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I love exotic languages as much as I love travelling so one destination I'm considering for my next trip is Pakistan where a language famous to linguists for not being related to any other language is spoken in some areas.

Burushaski on Wikipedia | Burushaski phrasebook stub on Wikivoyage

Apparently it is spoken in the Hunza Valley region, parts of Nagar, Kashmir and Ghizer areas.

What I'd like to know but haven't had much success finding out, is whether some language teaching opportunities exist in any of these areas, such as a course or a known teacher.

This might involve knowing which of these areas is most accustomed to tourism and in which areas the language is most prevalent in day-to-day life.

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This may help burushaskiresearchacademy.org –  MeNoTalk Dec 24 '12 at 23:26
    
your question is not clear to me. Are you looking for teaching opportunities there or you want to learn this language from a teacher? –  kkk Dec 25 '12 at 19:36
    
@kkk: I want to study the language from at least a native speaker with a knack for teaching, but maybe there is some kind of place set up. –  hippietrail Dec 25 '12 at 20:22
    
Would you accept video lessons? :/ –  Mark Mayo Jan 30 '13 at 5:28
    
As a comment sure. But I never learned a language through online lessons alone. –  hippietrail Jan 30 '13 at 5:42

2 Answers 2

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+150

I am very interested in this question since I love languages myself. I spent quite long time trying to find an answer, searching all over the internet using English, Arabic and some Urdu. Unfortunately no teacher, course or school were found.

Anyway, I found the Burushaski language page in the Endangered Languages Project site, which led me to the Burushaski Language Documentation Project page, and that led me to the members who contributed to this project. I have managed to get in touch with two of the members. It turns out that Burushaski is an oral language and no school or any academic institution teaches using that language and here are also no schools to teach the language to people who want to learn it. That does not mean you are not able to learn the language, locals will be very happy to teach you Burushaski, you will be able to find many people who speak English there and they will be glad to teach you the language. So I suggest once you reach there try to befriend a local who speaks English and learn it from him. According to the Burushaski native I was in touch with this should be easy and welcomed as well.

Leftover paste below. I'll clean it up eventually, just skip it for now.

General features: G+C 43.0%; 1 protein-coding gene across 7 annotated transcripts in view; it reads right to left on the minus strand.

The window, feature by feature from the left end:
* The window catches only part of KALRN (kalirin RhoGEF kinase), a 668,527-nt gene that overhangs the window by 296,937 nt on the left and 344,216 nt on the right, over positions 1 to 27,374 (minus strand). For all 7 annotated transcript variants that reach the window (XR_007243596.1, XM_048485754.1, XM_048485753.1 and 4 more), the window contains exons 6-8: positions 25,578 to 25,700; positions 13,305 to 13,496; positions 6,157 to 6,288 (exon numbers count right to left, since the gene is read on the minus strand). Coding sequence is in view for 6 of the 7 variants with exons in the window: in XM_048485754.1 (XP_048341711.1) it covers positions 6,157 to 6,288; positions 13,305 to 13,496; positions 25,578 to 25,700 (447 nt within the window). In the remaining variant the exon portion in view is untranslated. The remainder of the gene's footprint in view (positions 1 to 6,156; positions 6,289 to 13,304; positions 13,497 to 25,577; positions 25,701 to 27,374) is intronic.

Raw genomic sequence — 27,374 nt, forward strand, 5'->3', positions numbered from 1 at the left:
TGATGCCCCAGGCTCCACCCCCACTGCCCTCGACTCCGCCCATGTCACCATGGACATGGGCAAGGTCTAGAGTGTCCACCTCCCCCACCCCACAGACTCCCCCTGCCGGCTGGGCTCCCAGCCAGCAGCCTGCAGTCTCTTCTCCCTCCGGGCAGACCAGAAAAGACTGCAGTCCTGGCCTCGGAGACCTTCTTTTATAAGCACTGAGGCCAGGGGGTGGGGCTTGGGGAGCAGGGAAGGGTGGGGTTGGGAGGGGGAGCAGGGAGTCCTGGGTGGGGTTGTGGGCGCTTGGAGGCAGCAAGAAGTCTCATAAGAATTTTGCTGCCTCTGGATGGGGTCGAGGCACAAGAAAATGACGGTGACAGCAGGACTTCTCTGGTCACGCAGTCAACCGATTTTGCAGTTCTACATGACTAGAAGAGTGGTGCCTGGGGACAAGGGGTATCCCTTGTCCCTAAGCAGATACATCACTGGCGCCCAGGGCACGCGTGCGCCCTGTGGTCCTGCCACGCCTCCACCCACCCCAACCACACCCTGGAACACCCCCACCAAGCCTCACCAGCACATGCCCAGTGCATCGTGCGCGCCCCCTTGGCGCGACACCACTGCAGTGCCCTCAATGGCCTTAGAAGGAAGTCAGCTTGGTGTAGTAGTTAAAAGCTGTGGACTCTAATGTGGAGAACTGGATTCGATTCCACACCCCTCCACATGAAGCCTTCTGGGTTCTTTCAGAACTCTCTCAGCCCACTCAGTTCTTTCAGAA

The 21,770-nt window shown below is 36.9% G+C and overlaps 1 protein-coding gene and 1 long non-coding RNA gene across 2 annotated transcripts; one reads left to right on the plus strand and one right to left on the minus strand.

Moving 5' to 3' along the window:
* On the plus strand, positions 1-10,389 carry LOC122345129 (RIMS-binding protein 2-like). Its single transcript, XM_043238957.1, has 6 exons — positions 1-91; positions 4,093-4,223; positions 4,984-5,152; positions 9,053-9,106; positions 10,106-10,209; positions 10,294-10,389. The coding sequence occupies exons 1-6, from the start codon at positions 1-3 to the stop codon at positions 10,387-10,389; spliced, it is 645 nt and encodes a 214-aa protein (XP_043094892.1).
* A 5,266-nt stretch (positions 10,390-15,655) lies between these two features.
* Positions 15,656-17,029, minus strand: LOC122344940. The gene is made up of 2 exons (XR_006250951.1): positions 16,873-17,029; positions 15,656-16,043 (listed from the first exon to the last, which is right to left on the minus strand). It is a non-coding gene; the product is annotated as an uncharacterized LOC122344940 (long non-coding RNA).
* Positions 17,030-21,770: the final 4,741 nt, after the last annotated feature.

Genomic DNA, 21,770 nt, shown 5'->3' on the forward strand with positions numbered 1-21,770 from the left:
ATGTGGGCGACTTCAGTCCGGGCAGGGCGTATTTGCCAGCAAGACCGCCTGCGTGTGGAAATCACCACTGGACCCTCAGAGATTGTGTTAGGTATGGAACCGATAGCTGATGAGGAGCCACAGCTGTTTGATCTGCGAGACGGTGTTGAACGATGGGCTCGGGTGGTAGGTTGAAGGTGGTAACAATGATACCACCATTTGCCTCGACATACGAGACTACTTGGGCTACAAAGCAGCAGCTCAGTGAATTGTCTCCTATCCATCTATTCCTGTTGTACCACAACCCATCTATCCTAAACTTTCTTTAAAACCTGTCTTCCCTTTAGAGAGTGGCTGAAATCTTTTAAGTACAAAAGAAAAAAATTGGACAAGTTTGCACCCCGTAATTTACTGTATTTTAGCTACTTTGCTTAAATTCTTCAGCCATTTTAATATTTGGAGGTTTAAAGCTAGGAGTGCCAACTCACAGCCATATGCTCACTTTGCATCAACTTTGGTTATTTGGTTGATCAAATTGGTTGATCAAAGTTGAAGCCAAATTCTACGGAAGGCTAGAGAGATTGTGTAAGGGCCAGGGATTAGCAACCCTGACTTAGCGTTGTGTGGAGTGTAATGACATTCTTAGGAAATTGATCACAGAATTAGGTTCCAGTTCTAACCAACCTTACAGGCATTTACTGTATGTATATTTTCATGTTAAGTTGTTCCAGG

Thanks to Mr. Piar Karim for helping me in providing the answer.

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Thanks for your efforts Halaba! I want to point out though that sometimes endangered or minority languages have non-academic community run schools where local elders who know the community language try to teach it to community members who ignored it in favour of a dominant national language in their youth and now regret it, and to try to pass it on to the next generation. I have no idea if this is the case with Burushaski. Just pointing out that your line of reasoning certainly doesn't apply in all minority/local language areas. –  hippietrail Feb 24 '13 at 0:25
    
Who is Halaba ;) –  MeNoTalk Feb 24 '13 at 13:27
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@hippietrail edited the question to make it more clear. I did not mean to speak in general I meant it explicitly to this language but my great English skills made it look like I was generalizing :) –  MeNoTalk Feb 24 '13 at 13:35

I am native Burushaski speaker but unfortunately we can't afford schools to teach Burushaski. The best way to learn such a language to work and live with locals and I would recommend Hunza (Karimabad, Aliabad) where you can find people who are interested in learning your language and in exchange they can help you learning Burushaski.

We have an organization called BADA in Karimabad, Hunza and they have contributed a lot to Burushaski in past decades. Probably, Allama Haji Nasir Hunzai has started it.

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